The name Eddie Murphy isn't exactly synonymous with "wholesome family entertainment." But as executive producer of the made-for-television movie "The Kid Who Loved Christmas" (tonight at 8 on Channel 20), the superstar comedian has come up with a surprisingly tolerable holiday melodrama.

As baldly sentimental and as simply written as its title would suggest, "The Kid Who Loved Christmas" is elevated by a first-rate cast, including Cicely Tyson, Esther Rolle, Della Reese and Sammy Davis Jr., who is frail but full of joy in his last film role.

Michael Warren stars as Tony Parks, a jazz musician who, with his wife, Lynette (Vanessa Williams), adopts a young orphan named Reggie. When Lynette is killed in a collision with a drunken driver, a hardhearted bureaucrat named Mrs. Clayton (Rolle) revokes the adoption, arguing that a traveling jazzman can't provide a stable upbringing for a youngster. The rest of the movie concerns Tony's battle with Mrs. Clayton to re-claim Reggie, and the boy's adventures in foster homes and on the snowy streets of Chicago as he seeks the intercession of Santa Claus.

His years as laid-back Bobby Hill on "Hill Street Blues" didn't quite prepare Warren, a collegiate basketball star, for the emotional range demanded of him here. He is much more comfortable in Tony's tender scenes with the kid and in his playful interaction with fellow musicians than in his moments of anguish and mourning or in his explosions of anger at Mrs. Clayton. And Warren's hilarious neck-wrenching, brow-flexing saxophone solos demonstrate how tough it is for anybody to fake horn-playing on film.

As Reggie, Trent Cameron is plenty adorable, but as child actors go, he's not exceedingly graceful. Cameron is at his most convincing and endearing when he squares off against tough, cynical older kids in the orphans home and in one particularly regimented foster home. "Get hip to the program," one world-weary youngster tells Reggie. "People just want those cute little babies. And you're too old and ugly, and every day you're just going to get older and more uglier." Then he pushes little Reggie to the ground.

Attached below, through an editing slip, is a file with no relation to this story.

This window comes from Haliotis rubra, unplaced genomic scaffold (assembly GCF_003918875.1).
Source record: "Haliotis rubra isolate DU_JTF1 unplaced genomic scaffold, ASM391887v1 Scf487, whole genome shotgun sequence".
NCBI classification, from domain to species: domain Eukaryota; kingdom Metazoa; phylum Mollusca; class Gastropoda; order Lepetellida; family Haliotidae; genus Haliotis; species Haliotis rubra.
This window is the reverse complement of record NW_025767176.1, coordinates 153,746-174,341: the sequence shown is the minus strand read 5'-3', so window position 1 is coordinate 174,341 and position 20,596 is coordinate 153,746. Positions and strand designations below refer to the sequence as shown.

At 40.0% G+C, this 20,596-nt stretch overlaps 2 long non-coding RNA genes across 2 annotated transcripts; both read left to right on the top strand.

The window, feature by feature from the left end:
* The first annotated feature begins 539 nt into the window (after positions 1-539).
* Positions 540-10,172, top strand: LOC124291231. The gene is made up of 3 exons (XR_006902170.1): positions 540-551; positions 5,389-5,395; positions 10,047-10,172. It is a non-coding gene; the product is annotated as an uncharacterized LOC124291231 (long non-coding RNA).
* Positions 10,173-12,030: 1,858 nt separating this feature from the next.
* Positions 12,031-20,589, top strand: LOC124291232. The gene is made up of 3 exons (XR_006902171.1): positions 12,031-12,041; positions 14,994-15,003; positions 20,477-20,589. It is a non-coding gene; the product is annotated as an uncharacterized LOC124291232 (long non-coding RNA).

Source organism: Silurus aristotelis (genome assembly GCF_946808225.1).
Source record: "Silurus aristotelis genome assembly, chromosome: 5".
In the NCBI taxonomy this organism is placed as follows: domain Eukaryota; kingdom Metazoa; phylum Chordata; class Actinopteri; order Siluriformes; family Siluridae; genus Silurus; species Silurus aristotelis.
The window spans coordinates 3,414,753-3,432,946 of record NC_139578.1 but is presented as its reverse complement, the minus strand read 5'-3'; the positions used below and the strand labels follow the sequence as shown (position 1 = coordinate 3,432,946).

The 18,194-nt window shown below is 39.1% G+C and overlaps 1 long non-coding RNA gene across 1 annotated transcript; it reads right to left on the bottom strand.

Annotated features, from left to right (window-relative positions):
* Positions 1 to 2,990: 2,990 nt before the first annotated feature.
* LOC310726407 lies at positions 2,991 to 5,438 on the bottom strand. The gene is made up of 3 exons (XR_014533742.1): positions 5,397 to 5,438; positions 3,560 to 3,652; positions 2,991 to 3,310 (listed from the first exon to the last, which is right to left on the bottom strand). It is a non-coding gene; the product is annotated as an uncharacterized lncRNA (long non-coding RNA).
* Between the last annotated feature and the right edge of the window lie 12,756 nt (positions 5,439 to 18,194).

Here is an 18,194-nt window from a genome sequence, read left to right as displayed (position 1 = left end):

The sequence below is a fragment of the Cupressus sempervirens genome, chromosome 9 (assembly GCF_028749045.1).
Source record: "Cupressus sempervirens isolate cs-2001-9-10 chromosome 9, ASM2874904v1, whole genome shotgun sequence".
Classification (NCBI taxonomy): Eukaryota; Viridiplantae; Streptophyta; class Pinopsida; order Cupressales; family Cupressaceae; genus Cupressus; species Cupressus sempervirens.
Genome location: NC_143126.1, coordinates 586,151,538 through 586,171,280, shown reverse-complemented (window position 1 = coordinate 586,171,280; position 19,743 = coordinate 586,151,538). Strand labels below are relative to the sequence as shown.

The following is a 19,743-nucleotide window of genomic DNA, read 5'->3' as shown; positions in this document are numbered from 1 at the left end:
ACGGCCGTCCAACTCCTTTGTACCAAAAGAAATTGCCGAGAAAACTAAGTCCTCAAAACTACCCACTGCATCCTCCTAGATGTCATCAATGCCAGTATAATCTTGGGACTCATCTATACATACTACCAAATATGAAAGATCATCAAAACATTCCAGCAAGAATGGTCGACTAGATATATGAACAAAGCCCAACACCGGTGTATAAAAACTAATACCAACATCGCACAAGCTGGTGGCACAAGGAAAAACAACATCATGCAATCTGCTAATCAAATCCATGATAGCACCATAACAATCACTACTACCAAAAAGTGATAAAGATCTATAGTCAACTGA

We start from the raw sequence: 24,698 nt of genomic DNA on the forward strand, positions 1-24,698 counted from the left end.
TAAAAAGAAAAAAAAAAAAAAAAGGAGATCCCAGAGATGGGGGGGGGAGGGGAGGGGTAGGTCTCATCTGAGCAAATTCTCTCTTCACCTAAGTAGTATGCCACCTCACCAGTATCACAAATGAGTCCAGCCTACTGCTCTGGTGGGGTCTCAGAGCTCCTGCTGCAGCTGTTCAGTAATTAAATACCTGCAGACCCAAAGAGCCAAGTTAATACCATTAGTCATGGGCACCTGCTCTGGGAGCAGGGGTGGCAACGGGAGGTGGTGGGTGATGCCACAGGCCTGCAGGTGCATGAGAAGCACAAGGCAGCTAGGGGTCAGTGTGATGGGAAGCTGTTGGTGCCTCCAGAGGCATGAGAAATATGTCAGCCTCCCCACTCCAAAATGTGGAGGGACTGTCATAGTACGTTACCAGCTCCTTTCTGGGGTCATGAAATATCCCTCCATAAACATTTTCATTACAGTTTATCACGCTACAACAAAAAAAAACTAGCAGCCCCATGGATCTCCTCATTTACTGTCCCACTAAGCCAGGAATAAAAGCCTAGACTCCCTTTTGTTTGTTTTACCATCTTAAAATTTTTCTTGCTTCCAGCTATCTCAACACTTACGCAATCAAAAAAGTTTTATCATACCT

But Reggie isn't worried. He's got a letter in his pocket addressed to Santa, and it says, "All I want for Christmas is my daddy," and once it's delivered everything will be okay. Reggie, it seems, is the most optimistic, psycho-socially well-adjusted orphan you're likely to find. He showers affection not only on his adoptive parents and the benign social worker played by Tyson, but on his pet hamster, Molly, and a stuffed dinosaur named Alberto too.

Awwww, kinda makes you feel all toasty, doesn't it? Actually, depending on one's susceptibility to seasonal schmaltz, which may in turn have something to do with the presence of young viewers in the room, "The Kid Who Loved Christmas" does work. Screenwriter Sam Egan and director Arthur Allan Seidelman know how to push the buttons, even in the movie's most unlikely scene, in which Mrs. Clayton is humanized and redeemed.

The proceedings are bolstered considerably whenever Della Reese sings. Playing the vocalist in Tony's quintet, she gets to do nearly full renderings of "Isn't It Romantic?," "I Remember You" and "God Bless the Child." During the funeral scene, Reese unfurls a powerful a cappella "Amazing Grace."

To hear Sammy Davis speak, though, is almost painful, his voice abraded by throat cancer in his final months of life. But as an old musician known as Sideman, Davis brings buoyancy to his few scenes. He tells Reggie the tale of a Christmas goose (and somehow works in the word "groovy"); he gives Tony some touching rooftop counsel, describing the wonder of children; he delivers a fine parting shot to Mrs. Clayton when the quintet comes to Tony's defense. "You made me come this close to saying 'humbug,' " Davis tells her. "But no way." And then he smiles. "Merry Christmas."

A word of warning to parents with young children who still may be trying to hold the line against bad language on TV. (Anybody else out there scandalized by the "ass" that popped up last week on "The Simpsons"?) "The Kid Who Loved Christmas" contains more "damns" and "hells" than a holiday family movie ought. But considering this is An Eddie Murphy Television Enterprises Production, maybe that's getting off cheap.